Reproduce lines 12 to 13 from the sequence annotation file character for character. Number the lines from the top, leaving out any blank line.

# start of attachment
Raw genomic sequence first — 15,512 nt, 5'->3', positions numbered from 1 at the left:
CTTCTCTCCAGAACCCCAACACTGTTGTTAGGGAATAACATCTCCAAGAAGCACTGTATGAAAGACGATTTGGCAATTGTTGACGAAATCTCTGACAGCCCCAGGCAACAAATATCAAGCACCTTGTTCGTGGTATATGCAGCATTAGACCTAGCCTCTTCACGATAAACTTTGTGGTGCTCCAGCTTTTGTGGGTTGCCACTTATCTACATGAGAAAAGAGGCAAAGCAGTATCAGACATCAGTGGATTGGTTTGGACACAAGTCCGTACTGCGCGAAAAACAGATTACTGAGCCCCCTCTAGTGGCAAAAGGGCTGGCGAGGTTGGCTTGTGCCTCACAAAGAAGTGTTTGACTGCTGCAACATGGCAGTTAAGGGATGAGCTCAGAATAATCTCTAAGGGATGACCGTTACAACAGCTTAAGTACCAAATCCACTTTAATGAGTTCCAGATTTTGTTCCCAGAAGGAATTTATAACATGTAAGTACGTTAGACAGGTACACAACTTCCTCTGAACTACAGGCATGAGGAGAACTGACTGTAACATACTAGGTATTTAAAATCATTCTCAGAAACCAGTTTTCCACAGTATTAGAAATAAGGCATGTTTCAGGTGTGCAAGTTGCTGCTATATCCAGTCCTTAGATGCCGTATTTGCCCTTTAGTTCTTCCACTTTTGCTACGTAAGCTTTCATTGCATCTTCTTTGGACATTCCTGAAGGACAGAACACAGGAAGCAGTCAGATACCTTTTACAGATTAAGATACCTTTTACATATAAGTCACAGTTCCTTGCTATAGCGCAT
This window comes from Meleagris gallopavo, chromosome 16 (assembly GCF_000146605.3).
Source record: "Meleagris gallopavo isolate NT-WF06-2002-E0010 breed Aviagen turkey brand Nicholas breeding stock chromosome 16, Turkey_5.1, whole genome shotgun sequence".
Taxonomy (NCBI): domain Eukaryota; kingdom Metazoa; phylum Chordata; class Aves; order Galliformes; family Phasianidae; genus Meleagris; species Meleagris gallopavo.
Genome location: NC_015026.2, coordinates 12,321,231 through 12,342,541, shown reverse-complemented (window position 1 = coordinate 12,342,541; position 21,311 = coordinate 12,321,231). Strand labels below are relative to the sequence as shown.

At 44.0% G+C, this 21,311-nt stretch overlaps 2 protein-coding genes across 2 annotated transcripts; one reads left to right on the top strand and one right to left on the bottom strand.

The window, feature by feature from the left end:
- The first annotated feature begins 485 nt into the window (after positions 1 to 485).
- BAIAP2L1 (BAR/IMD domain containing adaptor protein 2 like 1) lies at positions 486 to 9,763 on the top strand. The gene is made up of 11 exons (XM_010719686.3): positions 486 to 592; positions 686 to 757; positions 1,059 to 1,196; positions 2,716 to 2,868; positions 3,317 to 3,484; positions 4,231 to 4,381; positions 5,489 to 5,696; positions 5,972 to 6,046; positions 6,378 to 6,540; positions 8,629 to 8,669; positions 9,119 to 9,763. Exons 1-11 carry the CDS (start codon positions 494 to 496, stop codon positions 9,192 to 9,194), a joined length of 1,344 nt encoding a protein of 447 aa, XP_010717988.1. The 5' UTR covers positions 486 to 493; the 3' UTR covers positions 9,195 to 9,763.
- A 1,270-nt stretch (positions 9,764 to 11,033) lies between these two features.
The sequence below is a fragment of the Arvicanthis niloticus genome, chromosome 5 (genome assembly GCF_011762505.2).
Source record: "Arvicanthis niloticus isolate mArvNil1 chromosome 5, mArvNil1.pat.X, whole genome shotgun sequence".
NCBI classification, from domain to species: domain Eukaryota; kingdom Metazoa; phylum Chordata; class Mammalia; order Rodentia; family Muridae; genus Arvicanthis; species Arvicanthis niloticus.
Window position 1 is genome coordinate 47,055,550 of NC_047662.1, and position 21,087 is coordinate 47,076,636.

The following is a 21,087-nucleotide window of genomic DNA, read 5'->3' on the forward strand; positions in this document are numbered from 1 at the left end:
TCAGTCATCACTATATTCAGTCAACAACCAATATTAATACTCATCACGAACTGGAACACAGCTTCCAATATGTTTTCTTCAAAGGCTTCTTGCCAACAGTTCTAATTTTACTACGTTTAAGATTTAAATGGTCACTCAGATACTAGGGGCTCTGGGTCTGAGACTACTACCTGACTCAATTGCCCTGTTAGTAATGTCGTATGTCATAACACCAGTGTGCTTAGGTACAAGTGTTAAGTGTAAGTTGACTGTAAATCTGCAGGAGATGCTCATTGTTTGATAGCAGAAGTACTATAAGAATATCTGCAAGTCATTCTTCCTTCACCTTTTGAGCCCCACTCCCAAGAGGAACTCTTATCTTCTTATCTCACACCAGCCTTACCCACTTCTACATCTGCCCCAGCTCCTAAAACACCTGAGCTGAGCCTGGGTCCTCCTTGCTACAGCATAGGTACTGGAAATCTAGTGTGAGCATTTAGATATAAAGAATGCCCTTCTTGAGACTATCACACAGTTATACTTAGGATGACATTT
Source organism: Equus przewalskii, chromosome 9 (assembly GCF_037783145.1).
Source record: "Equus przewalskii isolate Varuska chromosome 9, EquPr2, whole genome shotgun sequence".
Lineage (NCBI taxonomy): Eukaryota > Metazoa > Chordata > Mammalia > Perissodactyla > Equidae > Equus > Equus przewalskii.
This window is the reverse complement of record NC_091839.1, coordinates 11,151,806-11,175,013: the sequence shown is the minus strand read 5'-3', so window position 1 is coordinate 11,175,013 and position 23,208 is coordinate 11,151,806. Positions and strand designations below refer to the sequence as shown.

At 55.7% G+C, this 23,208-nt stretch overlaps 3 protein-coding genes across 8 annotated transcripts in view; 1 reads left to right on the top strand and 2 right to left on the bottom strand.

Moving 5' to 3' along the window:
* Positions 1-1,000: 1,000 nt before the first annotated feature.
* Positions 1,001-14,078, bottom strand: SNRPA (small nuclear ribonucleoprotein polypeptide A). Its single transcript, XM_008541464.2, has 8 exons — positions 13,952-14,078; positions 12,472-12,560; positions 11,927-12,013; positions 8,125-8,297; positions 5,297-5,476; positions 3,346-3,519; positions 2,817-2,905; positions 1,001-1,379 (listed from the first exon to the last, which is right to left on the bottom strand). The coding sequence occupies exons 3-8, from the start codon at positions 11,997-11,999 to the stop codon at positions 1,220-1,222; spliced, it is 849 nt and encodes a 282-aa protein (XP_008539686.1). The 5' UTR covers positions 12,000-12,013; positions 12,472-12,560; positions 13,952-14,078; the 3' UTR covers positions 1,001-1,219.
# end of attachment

The sequence below is a fragment of the Arvicanthis niloticus genome, chromosome 5 (genome assembly GCF_011762505.2).
Source record: "Arvicanthis niloticus isolate mArvNil1 chromosome 5, mArvNil1.pat.X, whole genome shotgun sequence".